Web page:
Antoine Caput

Vice President & Country Director, Thales India


September 20, 2015

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September 2015

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Positioning Itself as Expert Solution Provider

ANTOINE CAPUT, Vice President & Country Director, Thales India

ANTOINE CAPUT, Vice President & Country Director, Thales India

With its expertise as solution provider in defence telecommunication, security and transport, Thales in India is entering India’s key urban development programmes such as installation of new metros and smart cities.

How has the market been in the last couple of years?

Thales in India is growing and we are offering marketing solutions from our entire global business units. We are active in defence and transportation for urban development as well as for airways. We also offer solutions for civil aircraft, space as well as security, particularly in term of cryptology and cybernetics to secure urban India. India offers immense potential for Thales that began its activity in defence telecommunication in partnership with BEL in 1953. With over 60 years of experience, we now act as local player with three joint ventures, i.e., with Larsen & Toubro for software development, particularly air traffic management as well as in flight entertainment; with Bharat electronics limited in Bangalore and the third with Samtel based in Greater Noida in military avionics. We are also upgrading Mirage 2000 with Dassault, supplying new solution and new equipments for the new aircrafts. Two aircrafts that we will deliver by the end of this year will will be assembled by HAL under the supervision of Thales and Dassault team.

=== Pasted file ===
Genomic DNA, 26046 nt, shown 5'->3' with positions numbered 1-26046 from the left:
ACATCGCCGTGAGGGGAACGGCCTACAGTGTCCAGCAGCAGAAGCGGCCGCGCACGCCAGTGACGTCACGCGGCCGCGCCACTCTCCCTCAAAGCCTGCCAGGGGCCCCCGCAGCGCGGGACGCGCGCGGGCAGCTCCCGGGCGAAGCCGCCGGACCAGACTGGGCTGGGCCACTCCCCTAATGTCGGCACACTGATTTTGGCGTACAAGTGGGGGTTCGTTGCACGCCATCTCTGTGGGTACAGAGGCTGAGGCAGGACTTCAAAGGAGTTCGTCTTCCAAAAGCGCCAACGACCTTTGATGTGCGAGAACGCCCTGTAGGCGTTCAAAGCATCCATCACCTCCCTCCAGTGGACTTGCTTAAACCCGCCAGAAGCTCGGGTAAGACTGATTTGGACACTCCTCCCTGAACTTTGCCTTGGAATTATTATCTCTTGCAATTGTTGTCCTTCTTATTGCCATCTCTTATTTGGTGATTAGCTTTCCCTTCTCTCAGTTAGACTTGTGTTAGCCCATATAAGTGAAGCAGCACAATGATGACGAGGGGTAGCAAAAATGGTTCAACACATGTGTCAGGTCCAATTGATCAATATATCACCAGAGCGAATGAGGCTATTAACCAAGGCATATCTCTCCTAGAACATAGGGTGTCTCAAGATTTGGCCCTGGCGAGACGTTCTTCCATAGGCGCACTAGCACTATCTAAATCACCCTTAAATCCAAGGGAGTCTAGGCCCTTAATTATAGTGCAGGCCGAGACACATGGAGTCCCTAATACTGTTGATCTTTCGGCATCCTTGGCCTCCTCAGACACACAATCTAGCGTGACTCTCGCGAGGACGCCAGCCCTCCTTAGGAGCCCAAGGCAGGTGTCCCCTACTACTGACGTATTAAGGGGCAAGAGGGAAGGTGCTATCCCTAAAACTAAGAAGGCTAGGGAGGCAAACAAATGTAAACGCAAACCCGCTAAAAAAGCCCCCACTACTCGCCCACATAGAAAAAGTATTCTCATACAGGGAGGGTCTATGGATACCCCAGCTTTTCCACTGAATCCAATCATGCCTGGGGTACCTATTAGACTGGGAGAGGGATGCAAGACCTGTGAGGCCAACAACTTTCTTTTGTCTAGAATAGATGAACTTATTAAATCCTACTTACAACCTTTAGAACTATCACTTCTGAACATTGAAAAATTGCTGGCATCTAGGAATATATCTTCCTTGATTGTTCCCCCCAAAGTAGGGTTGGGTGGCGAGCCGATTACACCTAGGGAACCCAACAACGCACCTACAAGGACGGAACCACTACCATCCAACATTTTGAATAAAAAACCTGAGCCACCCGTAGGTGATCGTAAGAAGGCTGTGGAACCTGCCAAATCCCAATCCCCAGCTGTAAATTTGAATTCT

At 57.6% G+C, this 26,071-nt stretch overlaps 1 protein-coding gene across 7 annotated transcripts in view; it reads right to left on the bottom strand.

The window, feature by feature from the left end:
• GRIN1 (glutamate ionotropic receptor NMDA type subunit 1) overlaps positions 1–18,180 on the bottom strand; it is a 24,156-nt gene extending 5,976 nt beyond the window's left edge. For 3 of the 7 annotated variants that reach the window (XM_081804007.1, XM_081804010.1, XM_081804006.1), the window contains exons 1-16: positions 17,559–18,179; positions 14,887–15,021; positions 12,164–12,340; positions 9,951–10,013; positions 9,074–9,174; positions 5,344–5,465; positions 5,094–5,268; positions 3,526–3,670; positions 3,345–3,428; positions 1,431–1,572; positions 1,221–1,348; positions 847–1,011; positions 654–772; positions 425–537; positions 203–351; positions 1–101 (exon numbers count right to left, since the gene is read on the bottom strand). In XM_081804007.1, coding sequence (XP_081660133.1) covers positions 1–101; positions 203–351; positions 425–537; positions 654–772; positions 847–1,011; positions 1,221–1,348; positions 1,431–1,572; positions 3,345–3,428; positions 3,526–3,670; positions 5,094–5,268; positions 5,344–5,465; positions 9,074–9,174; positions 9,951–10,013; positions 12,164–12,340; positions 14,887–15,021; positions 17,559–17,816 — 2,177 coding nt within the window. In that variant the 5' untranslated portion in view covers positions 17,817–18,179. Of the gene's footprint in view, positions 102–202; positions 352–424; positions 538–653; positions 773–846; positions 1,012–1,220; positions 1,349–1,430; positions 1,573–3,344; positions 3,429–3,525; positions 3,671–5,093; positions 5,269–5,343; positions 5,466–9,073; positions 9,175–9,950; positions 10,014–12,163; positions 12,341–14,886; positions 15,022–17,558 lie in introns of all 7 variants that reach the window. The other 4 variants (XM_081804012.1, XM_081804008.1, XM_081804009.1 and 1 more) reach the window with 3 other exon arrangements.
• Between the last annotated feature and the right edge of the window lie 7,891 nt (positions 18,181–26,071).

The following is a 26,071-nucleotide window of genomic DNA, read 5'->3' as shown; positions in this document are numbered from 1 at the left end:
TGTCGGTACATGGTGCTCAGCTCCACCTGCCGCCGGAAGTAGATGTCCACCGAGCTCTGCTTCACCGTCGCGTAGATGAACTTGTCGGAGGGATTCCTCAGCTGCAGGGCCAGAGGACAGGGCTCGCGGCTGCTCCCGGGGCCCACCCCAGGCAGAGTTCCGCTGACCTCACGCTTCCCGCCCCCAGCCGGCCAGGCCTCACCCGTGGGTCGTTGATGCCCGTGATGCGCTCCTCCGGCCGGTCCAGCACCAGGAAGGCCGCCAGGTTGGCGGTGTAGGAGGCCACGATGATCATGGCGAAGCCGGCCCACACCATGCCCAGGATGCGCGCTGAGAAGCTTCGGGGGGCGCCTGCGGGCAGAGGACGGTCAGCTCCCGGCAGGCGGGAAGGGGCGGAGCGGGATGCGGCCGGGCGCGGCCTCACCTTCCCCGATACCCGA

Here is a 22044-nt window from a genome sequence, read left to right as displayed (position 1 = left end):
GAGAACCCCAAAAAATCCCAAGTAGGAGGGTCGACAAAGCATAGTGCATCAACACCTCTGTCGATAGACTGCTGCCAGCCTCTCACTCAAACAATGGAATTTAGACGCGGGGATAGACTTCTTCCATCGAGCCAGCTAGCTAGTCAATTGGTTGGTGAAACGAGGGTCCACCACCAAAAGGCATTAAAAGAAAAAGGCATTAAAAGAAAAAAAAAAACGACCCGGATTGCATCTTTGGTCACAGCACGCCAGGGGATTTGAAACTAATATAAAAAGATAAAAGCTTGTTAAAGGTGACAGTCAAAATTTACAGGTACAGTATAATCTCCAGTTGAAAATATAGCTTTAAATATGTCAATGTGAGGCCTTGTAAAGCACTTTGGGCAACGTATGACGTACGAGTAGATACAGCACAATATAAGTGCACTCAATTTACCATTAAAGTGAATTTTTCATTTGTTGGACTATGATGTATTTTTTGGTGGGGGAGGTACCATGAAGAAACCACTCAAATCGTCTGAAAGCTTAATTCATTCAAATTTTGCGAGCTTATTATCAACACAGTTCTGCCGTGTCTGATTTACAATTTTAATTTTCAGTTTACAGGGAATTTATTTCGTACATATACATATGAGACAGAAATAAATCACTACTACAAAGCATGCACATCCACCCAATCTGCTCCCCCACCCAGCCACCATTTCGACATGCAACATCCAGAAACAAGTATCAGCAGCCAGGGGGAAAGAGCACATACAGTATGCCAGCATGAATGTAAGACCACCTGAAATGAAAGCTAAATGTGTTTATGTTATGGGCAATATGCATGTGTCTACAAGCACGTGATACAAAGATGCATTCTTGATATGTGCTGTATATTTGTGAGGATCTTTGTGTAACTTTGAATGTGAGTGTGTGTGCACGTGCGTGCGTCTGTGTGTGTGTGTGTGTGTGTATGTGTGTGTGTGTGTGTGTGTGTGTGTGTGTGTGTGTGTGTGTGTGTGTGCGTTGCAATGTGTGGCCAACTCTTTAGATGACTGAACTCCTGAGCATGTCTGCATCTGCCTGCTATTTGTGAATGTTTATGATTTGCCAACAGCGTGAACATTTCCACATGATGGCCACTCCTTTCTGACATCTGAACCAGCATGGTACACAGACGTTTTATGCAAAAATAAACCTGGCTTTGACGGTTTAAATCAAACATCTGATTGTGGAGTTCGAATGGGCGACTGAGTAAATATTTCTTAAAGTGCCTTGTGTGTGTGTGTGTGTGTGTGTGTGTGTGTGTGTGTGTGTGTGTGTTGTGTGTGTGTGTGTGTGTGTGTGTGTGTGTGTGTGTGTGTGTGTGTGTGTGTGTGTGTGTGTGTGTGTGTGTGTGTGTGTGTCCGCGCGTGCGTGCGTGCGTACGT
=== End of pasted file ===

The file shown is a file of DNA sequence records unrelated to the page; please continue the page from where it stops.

In terms of market breakup for you how much is the percentage for defence and urban transport?

We can say presently three quarter of defence and the rest transport.

Government has aggressive plans of introducing metro railways across cities, what size do you see in that?

This is a very interesting trend that Thales has already mobilised. I would particularly like to underline the decision made this year to allocate exclusive budget in railways to Train Protection & Warning System (TPWF) to implement modern signaling system on urban lines specifically. TPWF is the acumen of the Thales Communications and Security (TCS), designed according to both International and European standard, making Thales one of the world leaders in that technology. We have already done pilot in India and now thanks to the budget allocated to railways, new project is coming that we have been waiting for years. We are going to localise production of the equipment in India through transfer of production and then we will be able to serve in India through an Indian base and first standard should come during summer.